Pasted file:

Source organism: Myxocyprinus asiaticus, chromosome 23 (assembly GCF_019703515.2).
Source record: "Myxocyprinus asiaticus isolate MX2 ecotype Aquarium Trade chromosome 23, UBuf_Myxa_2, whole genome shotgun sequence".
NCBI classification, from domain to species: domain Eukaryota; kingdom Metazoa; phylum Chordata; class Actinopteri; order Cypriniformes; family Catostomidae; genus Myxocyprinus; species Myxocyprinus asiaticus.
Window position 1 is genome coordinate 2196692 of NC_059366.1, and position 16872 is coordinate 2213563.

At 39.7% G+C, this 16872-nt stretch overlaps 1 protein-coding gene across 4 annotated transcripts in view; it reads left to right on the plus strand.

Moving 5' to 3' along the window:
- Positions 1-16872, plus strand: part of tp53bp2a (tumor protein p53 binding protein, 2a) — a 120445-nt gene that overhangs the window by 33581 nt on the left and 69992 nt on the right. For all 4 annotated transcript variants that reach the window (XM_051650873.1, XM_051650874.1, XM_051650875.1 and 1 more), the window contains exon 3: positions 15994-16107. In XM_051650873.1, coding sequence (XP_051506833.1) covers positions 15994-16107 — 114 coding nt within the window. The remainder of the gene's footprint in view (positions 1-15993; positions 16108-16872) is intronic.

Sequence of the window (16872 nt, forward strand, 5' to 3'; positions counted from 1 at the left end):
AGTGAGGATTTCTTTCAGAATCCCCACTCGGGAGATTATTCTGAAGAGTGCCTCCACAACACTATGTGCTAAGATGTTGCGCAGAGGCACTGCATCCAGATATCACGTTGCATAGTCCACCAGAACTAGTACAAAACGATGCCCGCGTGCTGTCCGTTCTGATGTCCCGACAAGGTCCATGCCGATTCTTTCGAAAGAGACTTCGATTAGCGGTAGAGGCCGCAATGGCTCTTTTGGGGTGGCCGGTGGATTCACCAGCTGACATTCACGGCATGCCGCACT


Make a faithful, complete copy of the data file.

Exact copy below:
Source organism: Myxocyprinus asiaticus, chromosome 23 (assembly GCF_019703515.2).
Source record: "Myxocyprinus asiaticus isolate MX2 ecotype Aquarium Trade chromosome 23, UBuf_Myxa_2, whole genome shotgun sequence".
NCBI classification, from domain to species: domain Eukaryota; kingdom Metazoa; phylum Chordata; class Actinopteri; order Cypriniformes; family Catostomidae; genus Myxocyprinus; species Myxocyprinus asiaticus.
Window position 1 is genome coordinate 2196692 of NC_059366.1, and position 16872 is coordinate 2213563.

At 39.7% G+C, this 16872-nt stretch overlaps 1 protein-coding gene across 4 annotated transcripts in view; it reads left to right on the plus strand.

Moving 5' to 3' along the window:
- Positions 1-16872, plus strand: part of tp53bp2a (tumor protein p53 binding protein, 2a) — a 120445-nt gene that overhangs the window by 33581 nt on the left and 69992 nt on the right. For all 4 annotated transcript variants that reach the window (XM_051650873.1, XM_051650874.1, XM_051650875.1 and 1 more), the window contains exon 3: positions 15994-16107. In XM_051650873.1, coding sequence (XP_051506833.1) covers positions 15994-16107 — 114 coding nt within the window. The remainder of the gene's footprint in view (positions 1-15993; positions 16108-16872) is intronic.

Sequence of the window (16872 nt, forward strand, 5' to 3'; positions counted from 1 at the left end):
AGTGAGGATTTCTTTCAGAATCCCCACTCGGGAGATTATTCTGAAGAGTGCCTCCACAACACTATGTGCTAAGATGTTGCGCAGAGGCACTGCATCCAGATATCACGTTGCATAGTCCACCAGAACTAGTACAAAACGATGCCCGCGTGCTGTCCGTTCTGATGTCCCGACAAGGTCCATGCCGATTCTTTCGAAAGAGACTTCGATTAGCGGTAGAGGCCGCAATGGCTCTTTTGGGGTGGCCGGTGGATTCACCAGCTGACATTCACGGCATGCCGCACT